It’s interesting to see how far dentistry has come in such a short amount of time. As the industry grows, dentists are constantly adapting to new technology and methodologies for restoring their patient's teeth to ideal form and function. Despite how common dental caries and periodontitis are in the modern patient population, new understandings are still being applied to the risks of the disease, improving patient education, and assessing the preventive measures that must be enforced to combat these risks.
The acronym CAMBRA stands for Caries Management By Risk Assessment. It encompasses a methodology of identifying the cause of caries disease through the assessment of risk factors for each individual patient and then managing those risk factors through behavioral, chemical, and minimally invasive restorative procedures.1 In an effort to forego the dependence on operative procedures (the so called “drill and fill”) for dental caries, a CAMBRA Approach can be more cost-effective for the patient, and be less invasive over time.
Given these benefits, it’s easy to see why CAMBRA has become the new standard of care for many practices due to the growing body of research and experts to confirm its efficacy. Since dental caries is a multifactorial process, using CAMBRA can support dentists in managing the disease by three main ways: 1) determining the contributory factors, 2) assessing the risk level for the patient, and 3) ultimately helping the patient find a clear treatment regimen. Risk factors can include visible cavities, enamel lesions, white spots, three-year-old fillings, harmful bacteria, inadequate saliva flow, and frequent snacking.2
The University of California San Francisco (UCSF) School of Dentistry is just one of the many schools that advocate this relatively new, but wholistic technique to dental caries treatment. In a recent article, Dr. Peter Rechmann, Professor of Preventive & Restorative Dental Science, and Dr. John Featherstone, Dean of UCSF School of Dentistry and leading researcher for the school’s new CAMBRA Approach, discussed how the school has adapted to this new curriculum.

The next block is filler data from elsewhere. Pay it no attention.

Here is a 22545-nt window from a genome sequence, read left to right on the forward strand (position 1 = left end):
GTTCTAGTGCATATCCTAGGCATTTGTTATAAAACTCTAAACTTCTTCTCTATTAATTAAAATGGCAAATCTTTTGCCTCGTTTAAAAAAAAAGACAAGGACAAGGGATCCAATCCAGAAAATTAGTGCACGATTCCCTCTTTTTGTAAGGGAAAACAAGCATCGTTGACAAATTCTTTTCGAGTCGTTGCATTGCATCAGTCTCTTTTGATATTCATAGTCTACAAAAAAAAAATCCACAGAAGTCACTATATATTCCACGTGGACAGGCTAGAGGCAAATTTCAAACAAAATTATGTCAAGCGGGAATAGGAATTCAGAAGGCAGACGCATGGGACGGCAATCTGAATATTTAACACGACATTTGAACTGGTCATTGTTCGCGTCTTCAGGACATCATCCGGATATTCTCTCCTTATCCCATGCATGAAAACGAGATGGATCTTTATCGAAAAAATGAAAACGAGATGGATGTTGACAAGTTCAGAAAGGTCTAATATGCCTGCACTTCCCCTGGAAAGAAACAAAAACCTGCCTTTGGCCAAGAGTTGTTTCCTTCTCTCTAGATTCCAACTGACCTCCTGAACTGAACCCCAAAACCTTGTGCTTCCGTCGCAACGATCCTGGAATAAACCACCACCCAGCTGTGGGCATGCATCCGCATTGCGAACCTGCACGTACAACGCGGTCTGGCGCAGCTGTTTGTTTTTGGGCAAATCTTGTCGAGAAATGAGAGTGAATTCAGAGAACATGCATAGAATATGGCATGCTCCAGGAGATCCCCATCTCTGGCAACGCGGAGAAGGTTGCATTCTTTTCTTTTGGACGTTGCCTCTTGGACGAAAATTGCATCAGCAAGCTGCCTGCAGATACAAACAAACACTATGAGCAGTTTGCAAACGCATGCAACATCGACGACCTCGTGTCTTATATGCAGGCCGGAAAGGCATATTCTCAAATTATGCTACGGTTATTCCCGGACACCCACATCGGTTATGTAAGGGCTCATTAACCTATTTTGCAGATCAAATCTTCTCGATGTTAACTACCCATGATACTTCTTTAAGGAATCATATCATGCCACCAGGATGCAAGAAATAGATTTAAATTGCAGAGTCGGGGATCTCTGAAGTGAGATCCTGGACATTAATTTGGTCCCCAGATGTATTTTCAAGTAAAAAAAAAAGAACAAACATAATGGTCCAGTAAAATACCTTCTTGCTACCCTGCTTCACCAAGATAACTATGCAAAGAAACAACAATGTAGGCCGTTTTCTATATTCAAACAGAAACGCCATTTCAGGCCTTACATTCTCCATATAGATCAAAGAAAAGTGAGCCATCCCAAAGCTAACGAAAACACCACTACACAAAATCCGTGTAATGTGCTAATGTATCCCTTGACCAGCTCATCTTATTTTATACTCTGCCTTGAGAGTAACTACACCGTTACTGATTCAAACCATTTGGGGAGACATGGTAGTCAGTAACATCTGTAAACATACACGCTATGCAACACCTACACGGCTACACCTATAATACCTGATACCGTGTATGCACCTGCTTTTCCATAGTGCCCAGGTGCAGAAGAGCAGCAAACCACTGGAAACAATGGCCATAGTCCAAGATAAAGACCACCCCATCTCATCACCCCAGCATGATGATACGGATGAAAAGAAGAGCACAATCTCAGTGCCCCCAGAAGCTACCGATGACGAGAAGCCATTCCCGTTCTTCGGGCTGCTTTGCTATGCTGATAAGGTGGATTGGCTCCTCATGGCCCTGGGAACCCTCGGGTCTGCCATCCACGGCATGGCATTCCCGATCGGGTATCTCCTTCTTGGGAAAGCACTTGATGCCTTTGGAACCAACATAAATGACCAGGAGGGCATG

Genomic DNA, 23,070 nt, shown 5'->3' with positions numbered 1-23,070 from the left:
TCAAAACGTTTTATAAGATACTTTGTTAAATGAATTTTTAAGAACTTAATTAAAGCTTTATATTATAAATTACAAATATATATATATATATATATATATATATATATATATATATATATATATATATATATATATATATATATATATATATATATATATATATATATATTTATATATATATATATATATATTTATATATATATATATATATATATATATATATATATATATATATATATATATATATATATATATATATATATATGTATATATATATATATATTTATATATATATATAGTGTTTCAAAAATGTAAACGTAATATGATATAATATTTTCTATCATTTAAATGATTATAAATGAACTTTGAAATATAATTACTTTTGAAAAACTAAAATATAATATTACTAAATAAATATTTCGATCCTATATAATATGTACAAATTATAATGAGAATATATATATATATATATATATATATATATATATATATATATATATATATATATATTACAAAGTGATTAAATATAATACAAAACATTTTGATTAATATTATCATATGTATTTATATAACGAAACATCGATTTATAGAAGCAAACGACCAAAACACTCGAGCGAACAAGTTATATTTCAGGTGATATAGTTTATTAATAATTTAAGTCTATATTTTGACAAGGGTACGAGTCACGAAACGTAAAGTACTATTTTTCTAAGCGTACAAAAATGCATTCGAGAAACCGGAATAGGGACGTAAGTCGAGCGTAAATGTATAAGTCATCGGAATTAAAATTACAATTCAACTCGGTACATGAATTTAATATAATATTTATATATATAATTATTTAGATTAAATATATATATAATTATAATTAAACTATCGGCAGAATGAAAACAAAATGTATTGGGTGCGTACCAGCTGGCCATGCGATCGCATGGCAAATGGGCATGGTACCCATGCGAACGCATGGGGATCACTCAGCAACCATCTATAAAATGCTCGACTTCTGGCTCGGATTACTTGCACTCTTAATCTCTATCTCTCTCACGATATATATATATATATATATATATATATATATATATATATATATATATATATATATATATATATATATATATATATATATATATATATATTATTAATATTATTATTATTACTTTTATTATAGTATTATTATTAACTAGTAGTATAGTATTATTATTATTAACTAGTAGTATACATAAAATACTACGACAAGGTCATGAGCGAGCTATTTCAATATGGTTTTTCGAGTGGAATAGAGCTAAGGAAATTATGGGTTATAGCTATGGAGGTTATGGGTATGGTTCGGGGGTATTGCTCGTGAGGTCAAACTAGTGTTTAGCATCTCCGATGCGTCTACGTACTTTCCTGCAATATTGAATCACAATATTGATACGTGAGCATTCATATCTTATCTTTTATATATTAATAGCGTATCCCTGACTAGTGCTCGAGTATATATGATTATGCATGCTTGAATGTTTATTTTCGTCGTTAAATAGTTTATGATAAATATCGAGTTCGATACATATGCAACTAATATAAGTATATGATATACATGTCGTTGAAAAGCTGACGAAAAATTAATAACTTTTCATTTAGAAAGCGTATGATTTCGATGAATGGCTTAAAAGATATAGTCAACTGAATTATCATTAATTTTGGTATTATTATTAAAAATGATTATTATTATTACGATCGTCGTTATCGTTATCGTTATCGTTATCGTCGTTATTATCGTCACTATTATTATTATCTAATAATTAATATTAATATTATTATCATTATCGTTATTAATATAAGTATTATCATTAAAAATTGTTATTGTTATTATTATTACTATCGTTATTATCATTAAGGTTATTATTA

The CAMBRA Approach can be a way to create a long-term goal for the patient and practitioner instead of a short-term solution. Instead of more invasive operative procedures, utilizing a series of chemotherapeutic agents or fluoride-based solutions in the CAMBRA Approach can create a conservative option for the dentist and encourage additional self-care by the patient. In a couple years’ time, CAMBRA began to take a hold nationwide, and Dr. Rechmann is leading a team to study and confirm the approach’s effectiveness.
With many professionals looking to avoid irreversible cavity preparations to manage dental caries, CAMBRA is a very contemporary topic in today's dental schools. Dental students at the UCSF School of Dentistry, for example, learn about dental caries and the CAMBRA approach during their first year of training. Despite this emphasis both at UCSF and many dental schools across the country, operative procedures continue to be the standard response to dental caries for many private practices, and the challenge lies in instilling CAMBRA after graduation. The biggest barrier, besides a change in practice philosophy and patient compliance, is that most insurance companies do not yet reimburse preventive therapies for adults, meaning patients face higher costs and dentists make less profit from incorporating CAMBRA. But as insurance companies see proof of the long-term cost savings of prevention, they may be more likely to expand coverage to these measures.2
While implementing CAMBRA can involve a small learning curve for the practice, it is ultimately in the best interest of the patient and the professional looking for a diagnostic-based, minimally invasive approach to the management of dental caries. On behalf of THE NEXTDDS user community, we'll continue to monitor the progress of the UCSF research team and share their findings.
 Bernie KM. CAMBRA: Caries management by risk assessment. DentistryIQ. http://www.dentistryiq.com/articles/2011/03/cambra.html. Published March 1, 2011. Accessed October 27, 2016. Bai N. Prevention-oriented approach to dentistry helps patients avoid the drill. University of California San Francisco. http://www.ucsf.edu/news/2016/10/404626/prevention-oriented-approach-dentistry-helps-patients-avoid-drill. Published October 20, 2016. Accessed November 4, 2016.